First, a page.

A monster roars all day – and much of the evening – next to my Beirut home.
My landlord Mustafa sits in his little soft drinks store downstairs with his fingers in his ears. I work in The Independent’s office, windows tight shut, as a slurry of fine powder pours below the frame, coating archives and books, laptop and printer (and Fisk), with a patina of brown, greasy dust. Yes, I have a building site right next door, where diggers roar in an effort to build a spanking new twin-towers apartment complex. All over Beirut, it’s the same, the skyline constantly transformed by housing projects and high-rise office blocks. Yup, that’s right. In Lebanon, in a country whose name is still synonymous with war – and in a world where capitalism is enduring a collapse of biblical proportions – business is booming.
Now readers, I am not – I am absolutely not – advising you to invest in this little statelet, with its sectarian government and mass graves and squalid Palestinian refugee camps. I am not an economist. At school, I failed O-level maths three times and as a result lost an offered place at Liverpool University. But someone needs to explain to me how this little Middle Eastern cabbage patch is bouncing along so happily amid the cyclones ripping through the world’s economy.
Beirut’s Blombank has just boasted a record 34 per cent rise in profits in the first three quarters of this year. The chairman of Audi Saradar Bank, who happens to be minister for the displaced in the Lebanese government, says that Lebanon is expected to record its highest GDP growth in many years. House prices continue to soar. And this in a nation that suffers a $45.5bn public debt. So out came the little leather-covered Fisk notebook this week to garner words of Lebanese wisdom from the men (few women) who know the secrets of the country’s financial miracle. Well, it turns out the Audi bank did lose about $20m with Lehman Brothers but made a hair’s-breadth escape from the Wachovia collapse because the maturity date on its $200m deposit investment fell on 3 October. In all, Lebanon’s 58 banks made about $750m profit this year. And why does this money look so safe? Because three years ago, the Lebanese Central Bank forbade all commercial banks to go into derivatives. Not one Lebanese bank made any investments in US sub-prime mortgages. Commercial banks, in fact, are prohibited from making real estate investments anywhere outside Lebanon.
Lebanon, of course, has no oil – or has it? Back in 1976, when Ghassan Tueni was minister of petroleum, most of the world’s oil conglomerates showed interest to explore parcels of sea-bed off the coast between Batroun and the northern city of Tripoli. But the day Lebanon was to open offices for the bids in Tripoli, fighting broke out there between Syria and the Palestinians, embracing the very area where staff would be working. Then in 1980, Lebanese economist Marwan Iskander suggested to then President Elias Sarkis that the exploration bids should be opened again. Iskander offered a large Cuban cigar when he told me the Sarkis story. For some reason, all Lebanese smoke cigars when they are talking about financial folly.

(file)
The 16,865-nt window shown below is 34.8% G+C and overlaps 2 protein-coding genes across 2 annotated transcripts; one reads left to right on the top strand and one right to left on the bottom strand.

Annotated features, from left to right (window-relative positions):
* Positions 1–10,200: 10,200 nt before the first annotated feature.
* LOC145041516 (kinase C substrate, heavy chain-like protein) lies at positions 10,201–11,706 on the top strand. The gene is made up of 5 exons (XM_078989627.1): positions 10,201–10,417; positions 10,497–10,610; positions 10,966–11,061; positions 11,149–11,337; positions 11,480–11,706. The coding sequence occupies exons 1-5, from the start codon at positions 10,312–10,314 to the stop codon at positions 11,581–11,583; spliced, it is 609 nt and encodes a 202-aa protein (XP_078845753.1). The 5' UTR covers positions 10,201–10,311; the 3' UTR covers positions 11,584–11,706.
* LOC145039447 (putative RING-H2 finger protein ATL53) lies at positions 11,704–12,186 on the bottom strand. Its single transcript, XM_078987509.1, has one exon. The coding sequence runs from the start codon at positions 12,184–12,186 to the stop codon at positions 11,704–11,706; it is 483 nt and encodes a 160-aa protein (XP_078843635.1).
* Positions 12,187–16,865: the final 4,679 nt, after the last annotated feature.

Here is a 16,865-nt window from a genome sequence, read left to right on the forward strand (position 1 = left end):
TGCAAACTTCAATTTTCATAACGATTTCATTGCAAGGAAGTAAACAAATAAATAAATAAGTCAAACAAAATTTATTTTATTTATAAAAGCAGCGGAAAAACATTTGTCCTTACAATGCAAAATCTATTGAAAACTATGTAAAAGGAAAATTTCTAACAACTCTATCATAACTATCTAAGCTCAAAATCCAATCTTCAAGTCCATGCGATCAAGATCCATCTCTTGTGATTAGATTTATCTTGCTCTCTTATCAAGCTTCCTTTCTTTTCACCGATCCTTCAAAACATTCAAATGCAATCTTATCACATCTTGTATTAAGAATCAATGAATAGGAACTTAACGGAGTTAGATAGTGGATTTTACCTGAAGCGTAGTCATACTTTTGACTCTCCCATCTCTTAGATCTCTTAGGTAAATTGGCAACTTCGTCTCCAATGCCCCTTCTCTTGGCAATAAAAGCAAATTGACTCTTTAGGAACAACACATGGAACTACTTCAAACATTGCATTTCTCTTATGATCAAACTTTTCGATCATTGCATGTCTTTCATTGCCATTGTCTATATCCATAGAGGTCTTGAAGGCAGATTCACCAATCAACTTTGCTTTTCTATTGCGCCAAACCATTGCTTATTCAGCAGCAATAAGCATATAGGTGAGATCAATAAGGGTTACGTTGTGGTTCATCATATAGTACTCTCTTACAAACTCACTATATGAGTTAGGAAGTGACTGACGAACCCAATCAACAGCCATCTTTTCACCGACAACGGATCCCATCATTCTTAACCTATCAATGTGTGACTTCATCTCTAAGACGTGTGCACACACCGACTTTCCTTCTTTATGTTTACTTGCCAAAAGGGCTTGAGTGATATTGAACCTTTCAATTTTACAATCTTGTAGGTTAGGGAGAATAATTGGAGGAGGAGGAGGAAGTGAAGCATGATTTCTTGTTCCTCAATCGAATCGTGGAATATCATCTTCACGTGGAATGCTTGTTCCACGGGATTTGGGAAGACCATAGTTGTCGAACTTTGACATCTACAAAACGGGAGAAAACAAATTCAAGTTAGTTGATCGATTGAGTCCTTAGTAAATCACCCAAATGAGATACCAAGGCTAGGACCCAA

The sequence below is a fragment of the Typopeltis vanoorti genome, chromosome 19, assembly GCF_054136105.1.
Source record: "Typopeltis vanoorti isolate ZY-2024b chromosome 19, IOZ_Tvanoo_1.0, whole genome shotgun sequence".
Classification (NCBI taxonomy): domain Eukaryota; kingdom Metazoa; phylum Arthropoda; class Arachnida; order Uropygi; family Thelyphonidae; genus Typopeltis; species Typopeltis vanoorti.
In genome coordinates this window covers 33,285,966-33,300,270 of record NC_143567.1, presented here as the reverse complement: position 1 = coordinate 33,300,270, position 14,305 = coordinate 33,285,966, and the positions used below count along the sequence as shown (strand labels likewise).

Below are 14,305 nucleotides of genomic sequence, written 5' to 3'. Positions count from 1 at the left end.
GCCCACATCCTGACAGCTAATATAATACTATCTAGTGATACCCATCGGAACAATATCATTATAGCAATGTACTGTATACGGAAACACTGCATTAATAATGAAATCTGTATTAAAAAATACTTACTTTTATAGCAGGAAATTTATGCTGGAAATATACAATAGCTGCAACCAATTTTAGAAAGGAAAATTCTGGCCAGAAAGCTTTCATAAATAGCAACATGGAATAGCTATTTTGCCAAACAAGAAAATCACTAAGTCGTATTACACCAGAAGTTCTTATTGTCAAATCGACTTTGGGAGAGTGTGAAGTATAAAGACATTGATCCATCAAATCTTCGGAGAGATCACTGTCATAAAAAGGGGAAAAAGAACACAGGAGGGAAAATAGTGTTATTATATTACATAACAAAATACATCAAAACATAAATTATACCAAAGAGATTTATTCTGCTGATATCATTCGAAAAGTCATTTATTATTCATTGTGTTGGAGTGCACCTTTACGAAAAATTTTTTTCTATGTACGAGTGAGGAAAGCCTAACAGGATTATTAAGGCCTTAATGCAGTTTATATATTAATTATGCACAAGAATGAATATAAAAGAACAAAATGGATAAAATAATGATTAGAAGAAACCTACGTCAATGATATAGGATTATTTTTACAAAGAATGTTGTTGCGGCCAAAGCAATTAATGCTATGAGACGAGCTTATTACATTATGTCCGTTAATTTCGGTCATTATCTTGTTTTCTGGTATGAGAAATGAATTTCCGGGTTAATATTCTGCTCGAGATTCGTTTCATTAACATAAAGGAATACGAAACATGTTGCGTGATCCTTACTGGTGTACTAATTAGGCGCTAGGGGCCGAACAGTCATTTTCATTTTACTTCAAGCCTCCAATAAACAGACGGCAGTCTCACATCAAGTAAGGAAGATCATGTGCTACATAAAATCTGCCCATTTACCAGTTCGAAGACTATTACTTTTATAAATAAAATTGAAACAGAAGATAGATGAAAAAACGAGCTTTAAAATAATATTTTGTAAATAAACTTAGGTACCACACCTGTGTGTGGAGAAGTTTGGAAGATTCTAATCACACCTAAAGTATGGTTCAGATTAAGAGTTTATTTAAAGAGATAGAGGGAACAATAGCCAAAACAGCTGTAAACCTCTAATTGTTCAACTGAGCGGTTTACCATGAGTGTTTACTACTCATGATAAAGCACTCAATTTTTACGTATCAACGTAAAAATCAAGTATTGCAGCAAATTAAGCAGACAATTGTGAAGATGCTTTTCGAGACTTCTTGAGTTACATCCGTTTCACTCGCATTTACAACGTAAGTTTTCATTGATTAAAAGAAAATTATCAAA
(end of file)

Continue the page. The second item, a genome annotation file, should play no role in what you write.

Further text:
“When I made my suggestion, Sarkis turned to me and said: ‘Look Marwan, the Lebanese are crazy without oil. If we get oil, they’ll go out of their minds! Anyway, if we did find oil, the Syrians are not going to allow us to export it.'” Today, the Syrians have – politically – returned to Lebanon and the Siniora government is in no hurry to discover oil reserves under the Mediterranean.
But the Lebanese may have a commodity as wealthy as oil: it is the only country in the world that has 35-40 per cent of its population working abroad, and they are sending home about $7.5bn a year. Lebanon has also received $1.3bn of its $7.6bn Paris aid commitments – which will total $7.6bn after Lebanese government reforms. Not to be mentioned, by the way, is the estimated $1bn which the Hizbollah militia receives from Iran each year. So much for America’s ability to “staunch the flow of money to terrorist organisations”.
As for the public debt, no problem. At least $24bn of the $45.4bn is in foreign currency and $21bn in Lebanese currency. But 80 per cent of the foreign debt is held by Lebanese banks or individual Lebanese businessmen who have no interest in taking their own country into bankruptcy; they are quite happy to go on taking their massive interest payments. As for the internal debt, Siniora can print more money if anything goes wrong.
Phew, that’s the first time I’ve ploughed into the profit and loss of this strange country. In the hell-disaster of the Middle East, it’s almost comical to find that Lebanon – politically, a Rolls-Royce without wheels – manages to make ends meet. Should the world learn anything from this? Next time we meet, I told Iskander on Thursday, he can define a “derivative” for me. “No,” he said, “you can explain it to me!”
How do the Lebanese do it? By being optimistic. Surprisingly, few of them know T S Eliot’s dark warning to their ancestors, the Phoenicians. In “Death by Water”, he wrote: “Phlebas the Phoenician, a fortnight dead,/ Forgot the cry of gulls, and the deep sea swell/ And the profit and loss./ A current under sea/Picked his bones in whispers/ …O you who turn to the wheel and look to windward,/Consider Phlebas, who was once handsome and tall as you.”
But who in Beirut cares about Phlebas under the Mediterranean? The day may come when the Lebanese can find, richer, darker treasures beneath his bones.